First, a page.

Free Market Criminal Justice: How Democracy and Laissez Faire Undermine the Rule of Law
27 Pages Posted: 21 Feb 2016
Date Written: February 1, 2016
This is a page proof of chapter one of Free Market Criminal Justice (Oxford Univ. Press 2016), which makes the case that faith in democratic politics and free markets has undermined the rule of law in U.S. criminal process. America’s unique political development, characterized by skepticism of government power, has restrained the state’s role not only in the economic realm but also in key parts of its criminal justice systems. From charging decisions through trials or guilty pleas and appeals, legal safeguards against bias, wrongful convictions, and excessive punishment rely more on politics and laissez-faire economic ideas than on enforceable rules and duties. Prosecutorial discretion is checked not by legal standards but by popular elections, and plea bargaining law is wholly built on a faith in unregulated markets — in contrast to the systems in other common law countries that also have neoliberal economies, adversarial process, and high guilty plea rates. This book argues that democratic and market ideas have led to more partisan prosecutors, narrower duties of evidence disclosure, and to a right to defense counsel that carefully accommodates preexisting wealth inequalities. Most important, democratic and market values have diminished the responsibility of judges — and of the state itself — for the accuracy and integrity of court judgments. Paradoxically, skepticism of government has expanded state power, reduced checks on executive officials, marginalized juries, and contributed to record incarceration rates. In contrast to recent arguments for re-invigorating democracy in criminal process, Free Market Criminal Justice argues that, to strengthen the rule of law, US criminal justice needs less democracy, fewer market mechanisms, and more law. Chapter one includes brief summaries of subsequent chapters.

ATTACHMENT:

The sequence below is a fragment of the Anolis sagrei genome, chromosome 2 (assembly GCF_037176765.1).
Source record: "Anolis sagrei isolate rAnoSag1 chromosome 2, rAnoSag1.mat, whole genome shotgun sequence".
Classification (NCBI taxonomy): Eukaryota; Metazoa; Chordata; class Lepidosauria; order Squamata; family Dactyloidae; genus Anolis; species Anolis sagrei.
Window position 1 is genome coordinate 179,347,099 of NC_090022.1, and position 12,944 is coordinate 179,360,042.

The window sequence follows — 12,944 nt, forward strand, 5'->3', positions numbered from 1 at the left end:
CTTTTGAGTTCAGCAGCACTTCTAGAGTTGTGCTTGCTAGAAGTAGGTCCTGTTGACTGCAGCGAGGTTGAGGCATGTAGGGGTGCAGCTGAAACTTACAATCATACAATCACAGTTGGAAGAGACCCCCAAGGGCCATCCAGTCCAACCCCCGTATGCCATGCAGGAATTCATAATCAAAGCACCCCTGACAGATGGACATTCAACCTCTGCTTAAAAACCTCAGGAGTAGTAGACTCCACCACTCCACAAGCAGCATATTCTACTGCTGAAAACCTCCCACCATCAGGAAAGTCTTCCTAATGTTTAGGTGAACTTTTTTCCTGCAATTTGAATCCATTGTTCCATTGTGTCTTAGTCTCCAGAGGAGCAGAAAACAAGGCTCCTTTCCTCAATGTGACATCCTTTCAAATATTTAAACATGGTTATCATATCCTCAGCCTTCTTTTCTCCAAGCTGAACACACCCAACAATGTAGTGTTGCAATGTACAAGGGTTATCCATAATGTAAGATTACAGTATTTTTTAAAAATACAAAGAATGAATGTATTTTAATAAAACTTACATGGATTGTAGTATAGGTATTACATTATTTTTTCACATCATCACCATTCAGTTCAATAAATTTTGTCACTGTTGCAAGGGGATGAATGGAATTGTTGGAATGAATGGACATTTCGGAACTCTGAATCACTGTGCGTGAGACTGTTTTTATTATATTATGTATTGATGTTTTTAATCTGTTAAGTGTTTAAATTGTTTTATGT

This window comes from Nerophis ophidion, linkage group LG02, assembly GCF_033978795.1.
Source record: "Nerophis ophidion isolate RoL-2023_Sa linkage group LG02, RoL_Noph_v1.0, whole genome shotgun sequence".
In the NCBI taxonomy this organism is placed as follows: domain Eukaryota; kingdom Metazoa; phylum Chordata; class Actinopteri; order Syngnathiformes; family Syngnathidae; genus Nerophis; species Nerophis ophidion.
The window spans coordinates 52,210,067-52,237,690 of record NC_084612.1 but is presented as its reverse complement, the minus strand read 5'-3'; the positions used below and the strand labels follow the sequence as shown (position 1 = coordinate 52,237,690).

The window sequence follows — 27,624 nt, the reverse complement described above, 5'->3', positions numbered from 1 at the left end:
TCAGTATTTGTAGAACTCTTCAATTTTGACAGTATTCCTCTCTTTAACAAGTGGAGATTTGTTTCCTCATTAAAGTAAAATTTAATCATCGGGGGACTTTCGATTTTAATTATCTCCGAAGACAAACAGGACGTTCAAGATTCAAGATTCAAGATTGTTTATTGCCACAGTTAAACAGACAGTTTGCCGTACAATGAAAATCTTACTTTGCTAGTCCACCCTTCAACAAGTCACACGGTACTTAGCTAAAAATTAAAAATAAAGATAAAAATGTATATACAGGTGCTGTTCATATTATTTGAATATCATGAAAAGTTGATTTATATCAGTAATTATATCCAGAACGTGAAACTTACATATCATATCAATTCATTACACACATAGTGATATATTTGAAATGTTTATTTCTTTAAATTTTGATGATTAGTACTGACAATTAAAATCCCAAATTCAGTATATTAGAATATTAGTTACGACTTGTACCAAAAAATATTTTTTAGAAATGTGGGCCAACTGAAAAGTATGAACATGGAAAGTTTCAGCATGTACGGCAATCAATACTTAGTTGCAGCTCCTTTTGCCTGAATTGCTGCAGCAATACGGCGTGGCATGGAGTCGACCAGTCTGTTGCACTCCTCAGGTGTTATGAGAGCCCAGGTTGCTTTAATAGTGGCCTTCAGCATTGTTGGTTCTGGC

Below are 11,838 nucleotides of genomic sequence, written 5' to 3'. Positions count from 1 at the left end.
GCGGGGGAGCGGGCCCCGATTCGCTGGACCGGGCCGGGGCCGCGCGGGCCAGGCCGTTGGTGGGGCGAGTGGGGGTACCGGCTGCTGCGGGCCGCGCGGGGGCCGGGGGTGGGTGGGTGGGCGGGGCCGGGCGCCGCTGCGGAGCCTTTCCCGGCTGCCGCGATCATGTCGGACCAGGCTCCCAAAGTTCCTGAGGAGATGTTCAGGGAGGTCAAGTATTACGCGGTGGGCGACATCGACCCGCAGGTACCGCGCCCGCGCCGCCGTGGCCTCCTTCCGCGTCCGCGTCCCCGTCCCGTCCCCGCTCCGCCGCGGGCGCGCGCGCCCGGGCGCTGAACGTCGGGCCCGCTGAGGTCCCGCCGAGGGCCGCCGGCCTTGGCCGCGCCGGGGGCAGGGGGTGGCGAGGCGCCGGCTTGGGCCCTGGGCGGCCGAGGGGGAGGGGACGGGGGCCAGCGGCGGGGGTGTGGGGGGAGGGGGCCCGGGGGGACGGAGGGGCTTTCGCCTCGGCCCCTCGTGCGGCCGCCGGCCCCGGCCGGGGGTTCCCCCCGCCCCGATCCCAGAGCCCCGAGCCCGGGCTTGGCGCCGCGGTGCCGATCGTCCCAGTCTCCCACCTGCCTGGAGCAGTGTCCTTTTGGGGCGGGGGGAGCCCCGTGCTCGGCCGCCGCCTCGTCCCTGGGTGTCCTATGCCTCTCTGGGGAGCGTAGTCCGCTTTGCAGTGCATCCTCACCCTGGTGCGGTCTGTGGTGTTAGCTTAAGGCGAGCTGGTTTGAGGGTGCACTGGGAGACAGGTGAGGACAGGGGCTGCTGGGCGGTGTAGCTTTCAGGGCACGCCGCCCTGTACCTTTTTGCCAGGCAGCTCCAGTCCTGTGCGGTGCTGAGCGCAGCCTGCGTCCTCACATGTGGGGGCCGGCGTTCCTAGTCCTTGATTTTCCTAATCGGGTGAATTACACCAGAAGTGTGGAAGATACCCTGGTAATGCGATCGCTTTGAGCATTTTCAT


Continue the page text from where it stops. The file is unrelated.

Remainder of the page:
Keywords: Criminal procedure, plea bargaining, trial process, prosecutors, incarceration, adversary system, democratic politics, neoliberalism, comparative political development, free markets
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